Procrastination Station #99

color my life with the chaos of trouble

Lovely links of lovely loveliness.

I’ve got really, really into Terrible Minds after discovering it only recently. I love it because the posts are often spit-flecked with anger, which is how I like my writing advice! Check this out:

“I hate to bludgeon you about the head and neck with a hammer forged in the volcanic fires of Mount Obvious, but the only way you can finish something is by not stopping. That story isn’t going to unfuck itself.”

That’s from 25 Things Writers Should Stop Doing Right Fucking Now (thanks to the supertalented Heather for the link) — I also loved 25 Things Writers Should Know About Agents.

“At the dinner party we didn’t talk about books, I tried not to talk at all. People talked about AA meetings they had gone to–with friends, not for themselves, we all drank a lot at that dinner party. I forget what else we talked about. Places you live in New York. Real estate, this is a thing everyone talks about here, it’s sort of charming. Where is your apartment and how big is it and how much is your rent and how awful is your landlady, oh my god, she goes through your trash, are you serious. I looked at all the books on the shelves, which is another thing I do. This year, like every year, I resolved to be less hateful, and this year, like every year, I am failing.”

The Rejectionist wrote this long, melancholy piece about being an arts blogger and attending parties with lots of artists. I think everyone feels this way sometimes. I loved it.

“I know that a lot of writers would kill to be called a squashed bug or a despicable pig, if only because it beats not being called anything at all. But… many readers seem to be approaching their commenting privileges like teenagers with newly minted driver’s licenses. Belted in by anonymity and often distracted by the equally reckless ravings of their peers, they take potshots, spread untruths, and, at their worst, spew racism and bigotry that would put a professional writer out of business in a nanosecond.”

A long article, but a good one: Meghan Daum on “haterade” below-the-line.

“I do a lot. I eat grapefruit, for example. I begin to read books and then put them down when I’m 90% through and then never pick them back up, for some reason. I read emails, too, or I skim emails, especially the ones that come from my grandfather. My grandfather checks his email like, once a month and then goes on a forwarding spree, and before I know it my inbox is full of CAPS LOCK subject lines and I’m reading a checklist to determine whether or not I grew up in Brooklyn in the 1950s. (Spoiler alert: I didn’t).”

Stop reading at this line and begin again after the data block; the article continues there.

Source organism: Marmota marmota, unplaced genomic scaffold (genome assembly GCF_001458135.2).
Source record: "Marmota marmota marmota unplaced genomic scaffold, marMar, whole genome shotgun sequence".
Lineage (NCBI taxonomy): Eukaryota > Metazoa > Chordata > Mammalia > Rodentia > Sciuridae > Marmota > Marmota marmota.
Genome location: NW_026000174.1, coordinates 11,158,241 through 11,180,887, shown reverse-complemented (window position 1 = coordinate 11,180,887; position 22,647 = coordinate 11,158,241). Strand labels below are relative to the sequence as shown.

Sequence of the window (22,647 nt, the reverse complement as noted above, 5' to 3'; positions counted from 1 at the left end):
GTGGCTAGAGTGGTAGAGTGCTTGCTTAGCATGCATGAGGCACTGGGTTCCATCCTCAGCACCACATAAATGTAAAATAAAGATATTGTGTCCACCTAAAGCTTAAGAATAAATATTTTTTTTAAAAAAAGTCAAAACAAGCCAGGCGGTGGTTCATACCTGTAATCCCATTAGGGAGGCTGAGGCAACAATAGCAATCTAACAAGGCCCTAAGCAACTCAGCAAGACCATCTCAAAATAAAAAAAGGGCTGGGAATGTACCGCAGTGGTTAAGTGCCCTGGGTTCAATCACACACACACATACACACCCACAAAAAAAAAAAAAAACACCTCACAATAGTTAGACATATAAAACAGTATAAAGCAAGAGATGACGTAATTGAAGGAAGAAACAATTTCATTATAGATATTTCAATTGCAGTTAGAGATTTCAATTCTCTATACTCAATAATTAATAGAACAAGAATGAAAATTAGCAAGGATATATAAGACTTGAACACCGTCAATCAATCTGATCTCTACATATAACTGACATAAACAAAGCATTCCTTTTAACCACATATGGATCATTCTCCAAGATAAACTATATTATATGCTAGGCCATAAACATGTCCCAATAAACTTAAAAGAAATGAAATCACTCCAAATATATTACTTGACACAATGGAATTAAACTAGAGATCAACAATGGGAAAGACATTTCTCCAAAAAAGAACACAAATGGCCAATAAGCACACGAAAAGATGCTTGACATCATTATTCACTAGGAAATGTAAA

This is super cool. It’s an alternative response to the question, “What Do You Do?”, which all writers rightly dread.

““I just gave a homeless man outside a 20 pound note, and now I’m worrying he’d have rather had it in two tens,” she says, huge eyes widening in a luminously fresh face, as she puts down her vintage handbag and leather-bound copy of Anna Karenina (“I’m obsessed with Tolstoy, it’s a weakness, I need to widen my contemporary reading”) in a flurry of activity that lights up the room and makes all heads turn. “Oh, no. I hope he’s OK,” she says, fretting extravagantly over this act of incredibly charming philanthropic spontaneity I’m choosing to include here for colour but that she obviously had no idea could end up in the article.”

A damning indictment of contemporary “glossy” journalism and celebrity culture. If you read nothing else from this post, read The Ultimate Celebrity Interview.

“A strong woman is strong
in words, in action, in connection, in feeling;
she is not strong as a stone but as a wolf
suckling her young. Strength is not in her, but she
enacts it as the wind fills a sail.”

The breathtaking Marge Piercy.

“My job is not to judge, but to teach, and I can’t teach if the students in my class are distracted or uncomfortable. My job is also about preparing students to be a part of our society, ready to work and play with all kinds of people. I found that teaching about gender stereotypes is another social justice issue that needs to be addressed, like racism or immigrant rights, or protecting the environment.”

This teacher kicks all kinds of ass. Inspiring!

If you’ve been reading ONS for any amount of time you’ll already know I am fascinated by urban decay. Therefore, this photo project about a disappearing element of life in New York City was obviously a must-read for me!

Anyone with a brain knows the Oscars are a huge steaming bag of hetero- and white-normative stereotype-reinforcing consumer-porn. Therefore, I quite liked this.

Thanks to Chris for reminding me of the awesomeness of this series of videos:

SO CUTE IT WILL MAKE YOU WEEP.

Aaand finally, this was playing in Scotmid yesterday and I ever-so-nearly broke into a frenzied 90s-tastic wiggle-dance in the bread aisle. This is the anthem of my tweenage years! Crank it up!

Have a great weekend!

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One Night Stanzas loves mail. Say hello via claire@onenightstanzas.com. NB: I am physically unable to reply to non-urgent stuff unless I have a free afternoon and a cup of tea in my hand. Please be patient!

(Photo credit)

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